World markets buoyed by S&P push to record high
MUMBAI, India (AP) — World stock markets rose Friday, boosted by a strong performance on Wall Street, where the S&P 500 index was on track to close at another record high.
Investors looked past a downward revision to the U.S. economic growth rate in the fourth quarter, to 2.4 percent from 3.2 percent, and focused on strong manufacturing data out of the Chicago area.
That helped the S&P, which had closed at a record on Thursday, push even higher. It was up 0.7 percent at 1,866.54 while the Dow was up the same rate at 16,387.07.
In Europe, Germany's DAX closed 1.1 percent higher at 9,692.08 while France's CAC 40 rose 0.3 percent to 4,408.08. Britain's FTSE 100 ended flat at 6,809.70.
Investors are keeping a nervous eye on the crisis in Ukraine after the country's new interior minister, Arsen Avakov, accused Russia's military of staging a "military invasion and occupation" by blocking a Ukrainian military airport in the Black Sea port of Sevastopol in Crimea.
Russia remained silent while Ukraine's fugitive president, Viktor Yanukovych, told a news conference in Moscow that he would keep fighting for his country.
"The Ukraine situation seems to be escalating in the background and could haunt markets in coming weeks," said IG market analyst Stan Sahmu.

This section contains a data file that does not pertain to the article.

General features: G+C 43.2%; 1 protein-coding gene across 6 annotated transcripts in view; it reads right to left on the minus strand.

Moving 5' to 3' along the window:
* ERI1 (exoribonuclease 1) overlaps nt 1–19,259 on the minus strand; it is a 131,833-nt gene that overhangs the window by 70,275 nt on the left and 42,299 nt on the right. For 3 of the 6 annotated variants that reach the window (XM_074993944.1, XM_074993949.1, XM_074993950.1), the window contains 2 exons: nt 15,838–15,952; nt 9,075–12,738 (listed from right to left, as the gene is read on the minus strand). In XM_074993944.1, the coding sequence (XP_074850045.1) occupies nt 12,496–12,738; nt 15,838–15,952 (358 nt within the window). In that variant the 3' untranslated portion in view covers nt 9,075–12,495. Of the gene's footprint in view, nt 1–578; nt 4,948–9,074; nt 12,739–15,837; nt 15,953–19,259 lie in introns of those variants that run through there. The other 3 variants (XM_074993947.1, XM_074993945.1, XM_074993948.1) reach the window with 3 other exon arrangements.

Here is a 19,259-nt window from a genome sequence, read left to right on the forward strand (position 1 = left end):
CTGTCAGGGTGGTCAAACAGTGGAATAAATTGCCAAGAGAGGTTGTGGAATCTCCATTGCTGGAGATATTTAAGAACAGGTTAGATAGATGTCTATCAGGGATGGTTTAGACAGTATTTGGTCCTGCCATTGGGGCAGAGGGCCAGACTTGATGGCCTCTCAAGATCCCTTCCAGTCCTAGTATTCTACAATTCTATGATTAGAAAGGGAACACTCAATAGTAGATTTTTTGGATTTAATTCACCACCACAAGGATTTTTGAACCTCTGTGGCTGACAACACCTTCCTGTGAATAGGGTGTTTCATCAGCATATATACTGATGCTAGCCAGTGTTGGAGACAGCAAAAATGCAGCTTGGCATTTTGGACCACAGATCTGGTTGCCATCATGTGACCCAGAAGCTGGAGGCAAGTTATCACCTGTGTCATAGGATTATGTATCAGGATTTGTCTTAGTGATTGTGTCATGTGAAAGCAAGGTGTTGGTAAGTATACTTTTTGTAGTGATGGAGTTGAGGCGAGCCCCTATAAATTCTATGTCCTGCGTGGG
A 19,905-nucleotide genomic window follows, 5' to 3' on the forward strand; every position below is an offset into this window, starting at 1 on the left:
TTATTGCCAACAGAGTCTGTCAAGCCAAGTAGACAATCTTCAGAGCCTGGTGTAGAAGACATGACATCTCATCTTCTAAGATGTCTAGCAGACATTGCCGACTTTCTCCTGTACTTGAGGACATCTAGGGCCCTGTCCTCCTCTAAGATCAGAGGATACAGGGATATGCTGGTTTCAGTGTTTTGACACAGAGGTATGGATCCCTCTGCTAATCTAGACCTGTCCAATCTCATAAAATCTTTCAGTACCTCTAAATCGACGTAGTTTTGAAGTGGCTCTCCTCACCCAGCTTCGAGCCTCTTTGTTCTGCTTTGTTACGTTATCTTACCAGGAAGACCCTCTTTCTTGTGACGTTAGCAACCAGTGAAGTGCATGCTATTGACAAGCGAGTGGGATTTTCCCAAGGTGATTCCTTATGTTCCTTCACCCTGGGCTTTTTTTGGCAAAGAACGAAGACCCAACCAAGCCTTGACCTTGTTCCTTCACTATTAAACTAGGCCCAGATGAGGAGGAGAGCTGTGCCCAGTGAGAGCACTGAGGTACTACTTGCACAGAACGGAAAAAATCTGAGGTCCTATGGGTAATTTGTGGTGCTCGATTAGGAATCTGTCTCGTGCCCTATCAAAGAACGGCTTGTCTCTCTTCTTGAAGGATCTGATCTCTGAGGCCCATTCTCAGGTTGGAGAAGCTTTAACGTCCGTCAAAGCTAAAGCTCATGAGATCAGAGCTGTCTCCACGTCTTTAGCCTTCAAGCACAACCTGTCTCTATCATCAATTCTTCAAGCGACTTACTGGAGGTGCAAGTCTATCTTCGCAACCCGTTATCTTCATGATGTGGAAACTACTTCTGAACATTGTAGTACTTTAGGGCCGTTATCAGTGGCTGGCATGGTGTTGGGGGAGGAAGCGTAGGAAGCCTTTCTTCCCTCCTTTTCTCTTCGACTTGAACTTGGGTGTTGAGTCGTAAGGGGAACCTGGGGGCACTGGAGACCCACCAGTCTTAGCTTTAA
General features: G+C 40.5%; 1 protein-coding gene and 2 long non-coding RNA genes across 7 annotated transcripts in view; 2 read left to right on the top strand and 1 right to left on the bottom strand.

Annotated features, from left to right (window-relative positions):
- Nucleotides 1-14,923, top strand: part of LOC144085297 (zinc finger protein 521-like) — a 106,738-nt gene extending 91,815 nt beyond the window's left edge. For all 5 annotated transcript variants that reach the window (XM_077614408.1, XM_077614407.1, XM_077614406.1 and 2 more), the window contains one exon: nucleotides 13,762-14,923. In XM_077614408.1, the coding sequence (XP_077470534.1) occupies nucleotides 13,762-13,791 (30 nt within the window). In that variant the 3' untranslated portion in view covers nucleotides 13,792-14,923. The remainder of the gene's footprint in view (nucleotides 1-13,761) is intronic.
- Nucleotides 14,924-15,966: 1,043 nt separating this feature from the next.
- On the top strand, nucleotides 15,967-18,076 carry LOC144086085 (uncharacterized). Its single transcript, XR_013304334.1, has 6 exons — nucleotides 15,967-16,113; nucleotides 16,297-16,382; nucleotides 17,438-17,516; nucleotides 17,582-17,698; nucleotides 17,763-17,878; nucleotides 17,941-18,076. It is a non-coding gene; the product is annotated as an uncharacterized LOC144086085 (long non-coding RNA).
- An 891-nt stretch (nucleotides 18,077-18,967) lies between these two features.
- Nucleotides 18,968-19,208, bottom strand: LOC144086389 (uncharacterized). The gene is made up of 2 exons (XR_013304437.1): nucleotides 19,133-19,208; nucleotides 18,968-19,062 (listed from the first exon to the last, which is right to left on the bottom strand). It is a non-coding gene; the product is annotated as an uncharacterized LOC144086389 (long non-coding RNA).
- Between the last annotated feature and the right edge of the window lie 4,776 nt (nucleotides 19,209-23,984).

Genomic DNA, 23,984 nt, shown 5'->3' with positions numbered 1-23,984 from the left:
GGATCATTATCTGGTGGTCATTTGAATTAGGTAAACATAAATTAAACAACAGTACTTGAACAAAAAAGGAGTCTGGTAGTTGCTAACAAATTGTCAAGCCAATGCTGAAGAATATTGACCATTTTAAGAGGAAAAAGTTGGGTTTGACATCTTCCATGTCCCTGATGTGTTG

Until this week, investors had monitored developments in Ukraine with a degree of nonchalance. Now they are worrying that Russia may be drawn in after Moscow granted shelter to Ukraine's fugitive president, Viktor Yanukovych, after recent deadly protests in Kiev swept in a new government.
In Asia, China's tightly controlled currency, the yuan, was allowed to fall to 6.1450 to the dollar. That followed a steady decline over the past two weeks after the yuan hit record highs, coming close early this year to breaking through six to the dollar.
Analysts believe China's central bank is preparing to widen the narrow band within which the yuan is allowed to fluctuate each day. That would be an effort to discourage speculators by allowing more market flexibility and to cool inflows of money attracted by higher Chinese interest rates.
The central bank's move "largely reflects its determination to tame appreciation expectations and counter hot money inflows," said DBS Group in a report Friday. "It does not suggest a fundamental shift of policy toward weakening the currency."
China's Shanghai Composite Index rose 0.4 percent and South Korea's Kospi gained 0.1 percent. The Hang Seng in Hong Kong was little changed while India's Sensex gained 0.4 percent.
Japan's Nikkei 225, the regional heavyweight, was an exception, dropping 0.6 percent after a raft of economic data released Friday suggested the economy needs still more help in weathering a 3 percent sales tax increase in April.
In currency markets, the euro was up 0.7 percent to $1.3809 while the dollar fell 0.1 percent to 102.06 yen.
AP Business Writer Joe McDonald in Beijing contributed.